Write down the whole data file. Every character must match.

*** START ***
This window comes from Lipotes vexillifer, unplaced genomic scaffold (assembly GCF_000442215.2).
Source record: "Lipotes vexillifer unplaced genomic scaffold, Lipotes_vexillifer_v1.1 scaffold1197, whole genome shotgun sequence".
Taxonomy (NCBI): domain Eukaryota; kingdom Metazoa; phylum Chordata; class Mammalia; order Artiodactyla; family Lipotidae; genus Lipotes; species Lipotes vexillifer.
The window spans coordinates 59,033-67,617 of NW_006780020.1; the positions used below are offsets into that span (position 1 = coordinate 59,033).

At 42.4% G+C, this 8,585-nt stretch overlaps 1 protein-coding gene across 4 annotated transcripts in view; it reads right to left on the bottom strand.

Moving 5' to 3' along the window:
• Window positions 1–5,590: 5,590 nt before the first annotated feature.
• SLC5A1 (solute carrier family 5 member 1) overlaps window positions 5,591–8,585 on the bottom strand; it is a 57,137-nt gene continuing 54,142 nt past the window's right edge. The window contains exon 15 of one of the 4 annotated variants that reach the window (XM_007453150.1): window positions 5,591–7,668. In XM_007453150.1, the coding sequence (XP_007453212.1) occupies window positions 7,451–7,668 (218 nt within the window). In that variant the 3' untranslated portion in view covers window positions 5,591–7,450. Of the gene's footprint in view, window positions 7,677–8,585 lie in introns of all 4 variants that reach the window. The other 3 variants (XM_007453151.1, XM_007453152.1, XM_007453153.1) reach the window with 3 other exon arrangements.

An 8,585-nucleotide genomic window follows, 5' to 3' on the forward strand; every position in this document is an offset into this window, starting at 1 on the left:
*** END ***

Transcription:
This window comes from Lipotes vexillifer, unplaced genomic scaffold (assembly GCF_000442215.2).
Source record: "Lipotes vexillifer unplaced genomic scaffold, Lipotes_vexillifer_v1.1 scaffold1197, whole genome shotgun sequence".
Taxonomy (NCBI): domain Eukaryota; kingdom Metazoa; phylum Chordata; class Mammalia; order Artiodactyla; family Lipotidae; genus Lipotes; species Lipotes vexillifer.
The window spans coordinates 59,033-67,617 of NW_006780020.1; the positions used below are offsets into that span (position 1 = coordinate 59,033).

At 42.4% G+C, this 8,585-nt stretch overlaps 1 protein-coding gene across 4 annotated transcripts in view; it reads right to left on the bottom strand.

Moving 5' to 3' along the window:
• Window positions 1–5,590: 5,590 nt before the first annotated feature.
• SLC5A1 (solute carrier family 5 member 1) overlaps window positions 5,591–8,585 on the bottom strand; it is a 57,137-nt gene continuing 54,142 nt past the window's right edge. The window contains exon 15 of one of the 4 annotated variants that reach the window (XM_007453150.1): window positions 5,591–7,668. In XM_007453150.1, the coding sequence (XP_007453212.1) occupies window positions 7,451–7,668 (218 nt within the window). In that variant the 3' untranslated portion in view covers window positions 5,591–7,450. Of the gene's footprint in view, window positions 7,677–8,585 lie in introns of all 4 variants that reach the window. The other 3 variants (XM_007453151.1, XM_007453152.1, XM_007453153.1) reach the window with 3 other exon arrangements.

An 8,585-nucleotide genomic window follows, 5' to 3' on the forward strand; every position in this document is an offset into this window, starting at 1 on the left: